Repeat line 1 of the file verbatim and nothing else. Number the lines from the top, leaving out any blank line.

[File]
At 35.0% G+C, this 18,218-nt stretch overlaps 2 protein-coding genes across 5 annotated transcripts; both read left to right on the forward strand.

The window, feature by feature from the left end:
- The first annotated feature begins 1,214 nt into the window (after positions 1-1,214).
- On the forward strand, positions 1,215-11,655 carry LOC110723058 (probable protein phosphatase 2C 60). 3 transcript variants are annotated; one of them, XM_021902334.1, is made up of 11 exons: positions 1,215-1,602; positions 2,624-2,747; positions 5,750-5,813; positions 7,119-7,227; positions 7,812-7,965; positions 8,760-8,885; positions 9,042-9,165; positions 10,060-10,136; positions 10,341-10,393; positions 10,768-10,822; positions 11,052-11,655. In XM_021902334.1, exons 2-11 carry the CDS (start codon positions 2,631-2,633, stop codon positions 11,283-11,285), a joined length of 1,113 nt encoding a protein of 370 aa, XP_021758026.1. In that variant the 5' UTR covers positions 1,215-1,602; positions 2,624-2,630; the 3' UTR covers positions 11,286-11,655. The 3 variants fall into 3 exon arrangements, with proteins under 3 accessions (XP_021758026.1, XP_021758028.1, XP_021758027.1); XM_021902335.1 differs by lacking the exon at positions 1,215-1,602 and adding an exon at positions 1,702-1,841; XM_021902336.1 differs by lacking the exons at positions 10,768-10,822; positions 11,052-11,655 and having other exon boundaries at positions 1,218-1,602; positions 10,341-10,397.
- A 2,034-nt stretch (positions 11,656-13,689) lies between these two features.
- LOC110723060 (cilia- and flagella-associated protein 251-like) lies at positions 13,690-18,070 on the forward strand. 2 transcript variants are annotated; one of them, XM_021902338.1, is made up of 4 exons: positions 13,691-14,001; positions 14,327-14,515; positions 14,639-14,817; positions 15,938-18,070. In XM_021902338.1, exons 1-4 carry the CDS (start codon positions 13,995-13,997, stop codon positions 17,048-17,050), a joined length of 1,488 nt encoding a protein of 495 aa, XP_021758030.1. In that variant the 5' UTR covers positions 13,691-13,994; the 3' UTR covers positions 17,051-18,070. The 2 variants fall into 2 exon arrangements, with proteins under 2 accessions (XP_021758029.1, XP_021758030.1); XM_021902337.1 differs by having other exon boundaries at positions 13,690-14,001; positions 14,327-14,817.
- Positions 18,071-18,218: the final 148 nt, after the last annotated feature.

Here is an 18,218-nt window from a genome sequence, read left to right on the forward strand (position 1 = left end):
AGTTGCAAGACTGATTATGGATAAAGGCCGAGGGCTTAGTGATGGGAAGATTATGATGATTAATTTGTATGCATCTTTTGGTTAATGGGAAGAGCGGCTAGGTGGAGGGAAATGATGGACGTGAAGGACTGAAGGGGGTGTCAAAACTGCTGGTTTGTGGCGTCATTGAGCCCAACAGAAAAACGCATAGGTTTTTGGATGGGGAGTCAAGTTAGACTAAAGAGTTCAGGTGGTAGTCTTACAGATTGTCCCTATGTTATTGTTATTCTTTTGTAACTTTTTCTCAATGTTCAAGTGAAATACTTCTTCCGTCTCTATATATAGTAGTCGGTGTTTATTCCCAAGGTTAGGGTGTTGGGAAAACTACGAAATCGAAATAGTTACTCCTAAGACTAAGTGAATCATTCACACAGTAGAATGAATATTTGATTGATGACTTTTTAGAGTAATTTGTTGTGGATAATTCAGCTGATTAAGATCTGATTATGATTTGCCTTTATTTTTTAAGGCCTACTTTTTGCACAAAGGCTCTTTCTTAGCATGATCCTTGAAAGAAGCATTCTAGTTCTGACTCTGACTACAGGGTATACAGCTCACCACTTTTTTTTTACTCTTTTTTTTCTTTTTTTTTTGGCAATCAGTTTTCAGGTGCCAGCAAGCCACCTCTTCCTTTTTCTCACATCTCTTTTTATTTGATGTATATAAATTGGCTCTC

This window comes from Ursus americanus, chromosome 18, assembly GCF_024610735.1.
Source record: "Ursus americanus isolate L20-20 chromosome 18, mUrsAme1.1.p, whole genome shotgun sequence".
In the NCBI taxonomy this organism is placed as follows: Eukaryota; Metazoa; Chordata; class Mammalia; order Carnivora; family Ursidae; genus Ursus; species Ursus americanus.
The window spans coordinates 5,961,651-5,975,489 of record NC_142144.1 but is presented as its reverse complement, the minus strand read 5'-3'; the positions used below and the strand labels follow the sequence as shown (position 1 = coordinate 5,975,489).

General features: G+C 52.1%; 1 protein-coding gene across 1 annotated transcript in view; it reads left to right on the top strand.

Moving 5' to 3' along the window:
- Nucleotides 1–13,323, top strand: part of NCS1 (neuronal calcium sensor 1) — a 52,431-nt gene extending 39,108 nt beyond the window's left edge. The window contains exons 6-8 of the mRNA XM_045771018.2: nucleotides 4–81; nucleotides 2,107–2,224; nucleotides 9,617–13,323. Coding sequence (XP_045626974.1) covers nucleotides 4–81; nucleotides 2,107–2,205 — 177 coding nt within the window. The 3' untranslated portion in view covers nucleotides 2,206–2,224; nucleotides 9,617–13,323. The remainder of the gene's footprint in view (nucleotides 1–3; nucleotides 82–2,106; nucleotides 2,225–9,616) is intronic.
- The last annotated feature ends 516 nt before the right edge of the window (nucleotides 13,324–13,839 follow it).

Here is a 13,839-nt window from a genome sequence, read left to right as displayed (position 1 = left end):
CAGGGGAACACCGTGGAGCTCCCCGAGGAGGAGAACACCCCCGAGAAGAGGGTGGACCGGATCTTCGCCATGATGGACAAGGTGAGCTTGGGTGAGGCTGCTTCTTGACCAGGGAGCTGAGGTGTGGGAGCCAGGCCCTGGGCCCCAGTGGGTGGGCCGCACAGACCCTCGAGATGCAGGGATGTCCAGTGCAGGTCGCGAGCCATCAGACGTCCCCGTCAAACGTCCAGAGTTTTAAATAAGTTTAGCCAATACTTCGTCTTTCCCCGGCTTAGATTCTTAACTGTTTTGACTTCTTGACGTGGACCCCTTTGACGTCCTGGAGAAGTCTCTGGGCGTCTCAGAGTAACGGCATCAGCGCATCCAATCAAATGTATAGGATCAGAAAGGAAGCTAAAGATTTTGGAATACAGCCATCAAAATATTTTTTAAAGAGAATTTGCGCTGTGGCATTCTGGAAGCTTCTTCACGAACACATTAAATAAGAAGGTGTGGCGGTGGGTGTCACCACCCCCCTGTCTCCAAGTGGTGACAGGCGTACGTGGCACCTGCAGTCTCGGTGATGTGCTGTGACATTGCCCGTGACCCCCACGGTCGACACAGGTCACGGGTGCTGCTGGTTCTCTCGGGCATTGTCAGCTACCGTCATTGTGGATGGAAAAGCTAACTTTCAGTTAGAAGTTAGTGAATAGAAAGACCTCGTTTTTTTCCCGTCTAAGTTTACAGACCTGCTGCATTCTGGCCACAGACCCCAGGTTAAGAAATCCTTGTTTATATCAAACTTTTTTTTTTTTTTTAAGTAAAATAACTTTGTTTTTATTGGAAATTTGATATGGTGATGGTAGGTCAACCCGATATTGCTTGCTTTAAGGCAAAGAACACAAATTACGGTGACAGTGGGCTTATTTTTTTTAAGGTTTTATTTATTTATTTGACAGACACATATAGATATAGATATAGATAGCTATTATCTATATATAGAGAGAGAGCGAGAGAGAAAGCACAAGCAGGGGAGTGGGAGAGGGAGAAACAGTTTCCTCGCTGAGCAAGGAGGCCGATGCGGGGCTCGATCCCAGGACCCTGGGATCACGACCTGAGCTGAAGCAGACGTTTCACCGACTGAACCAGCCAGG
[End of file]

At 35.0% G+C, this 18,218-nt stretch overlaps 2 protein-coding genes across 5 annotated transcripts; both read left to right on the forward strand.